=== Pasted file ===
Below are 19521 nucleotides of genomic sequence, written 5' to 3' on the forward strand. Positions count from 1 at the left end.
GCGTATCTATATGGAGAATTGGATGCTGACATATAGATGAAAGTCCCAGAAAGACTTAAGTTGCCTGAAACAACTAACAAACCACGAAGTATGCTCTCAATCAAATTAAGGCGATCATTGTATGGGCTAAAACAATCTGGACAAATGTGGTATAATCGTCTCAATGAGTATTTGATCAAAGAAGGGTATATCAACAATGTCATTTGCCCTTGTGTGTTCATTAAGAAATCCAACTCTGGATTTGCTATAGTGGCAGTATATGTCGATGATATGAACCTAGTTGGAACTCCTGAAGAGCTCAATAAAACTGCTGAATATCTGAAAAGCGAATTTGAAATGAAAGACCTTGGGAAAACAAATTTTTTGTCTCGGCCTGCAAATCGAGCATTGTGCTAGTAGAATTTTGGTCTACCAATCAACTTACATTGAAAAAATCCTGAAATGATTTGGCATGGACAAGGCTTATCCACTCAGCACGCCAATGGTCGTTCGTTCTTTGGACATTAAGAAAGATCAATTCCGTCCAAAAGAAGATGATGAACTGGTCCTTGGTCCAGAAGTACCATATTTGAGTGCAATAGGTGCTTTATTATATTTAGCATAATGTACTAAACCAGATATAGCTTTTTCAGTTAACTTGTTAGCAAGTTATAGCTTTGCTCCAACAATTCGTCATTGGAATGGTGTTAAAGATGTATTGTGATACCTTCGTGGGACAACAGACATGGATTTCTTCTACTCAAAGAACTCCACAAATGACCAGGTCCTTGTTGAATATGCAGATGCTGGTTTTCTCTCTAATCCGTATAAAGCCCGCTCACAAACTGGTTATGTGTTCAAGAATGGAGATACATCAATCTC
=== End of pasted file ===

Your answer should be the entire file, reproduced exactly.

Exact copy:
Below are 19521 nucleotides of genomic sequence, written 5' to 3' on the forward strand. Positions count from 1 at the left end.
GCGTATCTATATGGAGAATTGGATGCTGACATATAGATGAAAGTCCCAGAAAGACTTAAGTTGCCTGAAACAACTAACAAACCACGAAGTATGCTCTCAATCAAATTAAGGCGATCATTGTATGGGCTAAAACAATCTGGACAAATGTGGTATAATCGTCTCAATGAGTATTTGATCAAAGAAGGGTATATCAACAATGTCATTTGCCCTTGTGTGTTCATTAAGAAATCCAACTCTGGATTTGCTATAGTGGCAGTATATGTCGATGATATGAACCTAGTTGGAACTCCTGAAGAGCTCAATAAAACTGCTGAATATCTGAAAAGCGAATTTGAAATGAAAGACCTTGGGAAAACAAATTTTTTGTCTCGGCCTGCAAATCGAGCATTGTGCTAGTAGAATTTTGGTCTACCAATCAACTTACATTGAAAAAATCCTGAAATGATTTGGCATGGACAAGGCTTATCCACTCAGCACGCCAATGGTCGTTCGTTCTTTGGACATTAAGAAAGATCAATTCCGTCCAAAAGAAGATGATGAACTGGTCCTTGGTCCAGAAGTACCATATTTGAGTGCAATAGGTGCTTTATTATATTTAGCATAATGTACTAAACCAGATATAGCTTTTTCAGTTAACTTGTTAGCAAGTTATAGCTTTGCTCCAACAATTCGTCATTGGAATGGTGTTAAAGATGTATTGTGATACCTTCGTGGGACAACAGACATGGATTTCTTCTACTCAAAGAACTCCACAAATGACCAGGTCCTTGTTGAATATGCAGATGCTGGTTTTCTCTCTAATCCGTATAAAGCCCGCTCACAAACTGGTTATGTGTTCAAGAATGGAGATACATCAATCTC